Sunday, July 31, 2005

A Nice Day for a White Wedding

This weekend was the big wedding where I finally got to wear my almost-too-good-to-be-true outfit. (Of course, it was slightly too-good-to-be-true. The black shirt picked up lint from our white table cloth, and the comfy shoes weren't so comfy after 6 hours of dancing. But still, no real disasters.)

The father of the bride is Jete's uncle on his father's side, which made this wedding a Big. Freakin'. Deal. For some reason, almost no one in his father's family gets married. Clyde has six siblings, and only he and this uncle are married. It isn't that the other five haven't met the right person, or are just living in sin, or consciously choosing to be celibate. That I could understand. But they all date. (Two have been seeing their boyfriends for decades.) For some reason, they play the Secret Boyfriend/Girlfriend game, where they don't ever bring them to family functions or mention their names in public. Then once in a while, they'll show up on Thanksgiving, and everyone's got gossip enough to last them through New Years. Good times.

(What's really strange to me is that these Anti-Marriage family members are also the Super-Catholic family members. So they pray and pray and spray holy water to their hearts content, yet never get around to the "be fruitful and multiply" part. What a waste.)

In any case, our wedding was the first in this part of his family since Jete's parents got married almost 30 years ago. Needless to say, it was one for the record books. It drew members of both families from across the country. From what everyone has said, it was one of the best weddings they've ever been to. And though we're a little biased, we tend to agree.

We've been waiting five years for someone else to try to one-up us. And they definitely tried. I'll leave it to everyone else to judge whether or not they succeeded.

The ceremony was your typical Roman Catholic Mass. Everyone in the wedding party looked perfect. Thin. Tan. Glowing. Just as it should be, I suppose.

The reception started with a social hour with open bar. Jete took advantage of the bar right away. Being the non-drinker that I am, I took advantage of the crudite, curry chicken, and mini quiches. We mingled and chatted with extended family, then headed in for an equally yummy dinner.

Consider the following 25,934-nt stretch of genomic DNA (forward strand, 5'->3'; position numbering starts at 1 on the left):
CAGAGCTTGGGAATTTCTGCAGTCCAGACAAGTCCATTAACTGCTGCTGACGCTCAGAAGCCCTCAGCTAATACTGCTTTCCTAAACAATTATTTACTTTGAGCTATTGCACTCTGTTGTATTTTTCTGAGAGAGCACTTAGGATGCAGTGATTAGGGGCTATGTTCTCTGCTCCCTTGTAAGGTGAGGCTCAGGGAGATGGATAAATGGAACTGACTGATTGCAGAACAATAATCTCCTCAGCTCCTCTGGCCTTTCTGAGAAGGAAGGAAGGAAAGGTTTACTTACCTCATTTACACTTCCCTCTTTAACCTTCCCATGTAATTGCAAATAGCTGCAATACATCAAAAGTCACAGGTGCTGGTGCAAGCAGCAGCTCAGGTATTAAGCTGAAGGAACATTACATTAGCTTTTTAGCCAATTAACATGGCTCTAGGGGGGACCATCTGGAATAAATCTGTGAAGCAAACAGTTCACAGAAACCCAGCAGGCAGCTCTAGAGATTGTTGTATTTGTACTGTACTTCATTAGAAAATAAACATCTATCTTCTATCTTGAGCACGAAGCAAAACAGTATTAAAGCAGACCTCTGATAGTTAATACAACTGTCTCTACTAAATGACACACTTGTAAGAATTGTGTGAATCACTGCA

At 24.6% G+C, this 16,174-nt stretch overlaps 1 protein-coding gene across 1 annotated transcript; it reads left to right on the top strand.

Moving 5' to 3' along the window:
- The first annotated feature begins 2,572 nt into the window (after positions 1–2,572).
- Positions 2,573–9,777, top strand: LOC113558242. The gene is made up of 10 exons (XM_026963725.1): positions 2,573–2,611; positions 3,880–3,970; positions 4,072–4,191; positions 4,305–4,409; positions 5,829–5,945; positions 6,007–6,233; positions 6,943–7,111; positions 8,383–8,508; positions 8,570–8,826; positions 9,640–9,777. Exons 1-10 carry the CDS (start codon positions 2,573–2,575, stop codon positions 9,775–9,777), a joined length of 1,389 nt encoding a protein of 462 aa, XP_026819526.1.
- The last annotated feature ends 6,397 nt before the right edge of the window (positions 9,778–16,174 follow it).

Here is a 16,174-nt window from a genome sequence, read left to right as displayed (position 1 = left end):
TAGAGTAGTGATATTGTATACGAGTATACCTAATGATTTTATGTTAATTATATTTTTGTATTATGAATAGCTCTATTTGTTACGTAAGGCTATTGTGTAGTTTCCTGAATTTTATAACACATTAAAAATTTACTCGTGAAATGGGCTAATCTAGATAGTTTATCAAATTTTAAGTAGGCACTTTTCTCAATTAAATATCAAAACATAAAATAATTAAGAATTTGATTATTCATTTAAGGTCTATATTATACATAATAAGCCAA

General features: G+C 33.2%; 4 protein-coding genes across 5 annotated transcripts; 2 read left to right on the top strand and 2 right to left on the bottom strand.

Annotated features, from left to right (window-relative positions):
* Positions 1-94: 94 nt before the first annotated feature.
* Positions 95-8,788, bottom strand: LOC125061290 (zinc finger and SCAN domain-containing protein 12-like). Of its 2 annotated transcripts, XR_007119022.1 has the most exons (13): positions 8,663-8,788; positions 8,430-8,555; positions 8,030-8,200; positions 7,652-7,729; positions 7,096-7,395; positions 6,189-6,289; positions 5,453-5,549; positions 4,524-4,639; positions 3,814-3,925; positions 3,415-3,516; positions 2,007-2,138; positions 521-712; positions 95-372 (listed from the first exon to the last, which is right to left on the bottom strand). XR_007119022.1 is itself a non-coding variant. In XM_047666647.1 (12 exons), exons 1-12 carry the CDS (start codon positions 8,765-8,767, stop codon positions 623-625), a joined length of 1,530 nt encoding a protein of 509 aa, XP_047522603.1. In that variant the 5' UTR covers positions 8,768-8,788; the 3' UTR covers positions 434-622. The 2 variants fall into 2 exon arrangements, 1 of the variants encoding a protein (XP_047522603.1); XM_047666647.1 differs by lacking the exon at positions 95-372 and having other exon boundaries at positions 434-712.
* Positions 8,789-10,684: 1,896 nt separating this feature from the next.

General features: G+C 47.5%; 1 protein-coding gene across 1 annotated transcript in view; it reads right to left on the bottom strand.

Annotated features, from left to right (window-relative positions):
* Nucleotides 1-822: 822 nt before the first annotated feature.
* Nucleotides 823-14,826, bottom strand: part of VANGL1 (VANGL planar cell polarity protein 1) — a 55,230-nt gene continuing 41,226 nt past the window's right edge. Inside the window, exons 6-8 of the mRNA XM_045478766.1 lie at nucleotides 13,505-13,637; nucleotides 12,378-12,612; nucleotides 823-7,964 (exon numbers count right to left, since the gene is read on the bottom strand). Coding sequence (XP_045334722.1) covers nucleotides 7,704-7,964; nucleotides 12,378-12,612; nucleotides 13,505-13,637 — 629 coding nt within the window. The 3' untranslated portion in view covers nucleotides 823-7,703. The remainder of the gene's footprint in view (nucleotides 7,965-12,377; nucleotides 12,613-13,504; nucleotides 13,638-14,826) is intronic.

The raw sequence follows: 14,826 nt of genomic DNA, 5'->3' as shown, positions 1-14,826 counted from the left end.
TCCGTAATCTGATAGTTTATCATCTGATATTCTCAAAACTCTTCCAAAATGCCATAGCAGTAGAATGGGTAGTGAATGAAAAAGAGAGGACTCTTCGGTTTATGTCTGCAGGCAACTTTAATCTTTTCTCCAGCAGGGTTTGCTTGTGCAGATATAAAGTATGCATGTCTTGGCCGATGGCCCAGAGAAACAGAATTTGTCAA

As all weddings do, this one brought out all kinds of emotions. Some of the more bitter relatives were grumbling about the "Deception" instead of the "Reception" and asking when they could leave. Some cut the receiving line or skipped the ceremony completely. They sulked and complained and refused to dance.

Jete's sister RP got depressed. She's young and single and feeling like she's never going to meet someone. She was watching all the couples on the dance floor and started crying. I took her to the bathroom to clean her up, then brought her out on the dance floor to try to forget her troubles for the night.

I cried too (shocking, I know). They did the traditional father-daughter dance to Bridge Over Troubled Waters. Say what you will (and trust me, RP and CS did) but I love this song. There's a mystical feel to it that I've remembered since childhood. I went up to the dance floor to take a picture and was surprised by the song choice. Then I started listening to the lyrics, and I saw her father crying. And I started to lose it. The whole scene got to me... her father dancing with his first born; her brother home from Iraq for the event; her sister crying. I couldn't explain why; it was a very circle of life moment. (Insert cheesy Lion King reference here.)

Tell me you wouldn't have cried too. You cold, cold people. You have hearts of stone.

Obviously, I'm a bit sentimental about weddings. I love the idea that two people really unite. They start their own new family, yet bring together these other groups of people at the same time. And everyone celebrates and drinks and eats and dances like fools.

I'm enough of a realist to admit the truth. A wedding is nothing but a big show. It's a play and we are all participants. Everybody looks very pretty and smiles big and has a great time. But that isn't real.

The reality is that marriage is often boring. Usually stressful. Always a lot of hard work.

The reality is that half of marriages end in divorce anyway.

The reality is that sometimes people don't even meet the right person in the first place.

But like every great play, I kept my distance. I didn't want to look too closely for fear I'd see the flaws. Instead, I had fun. I ate fancy appetizers and decadant chocolate cake. I had a Shirley Temple with two cherries. I danced like a fool to Shout and Dancing Queen and Joy to the World.

No point in ruining a perfectly good party with reality.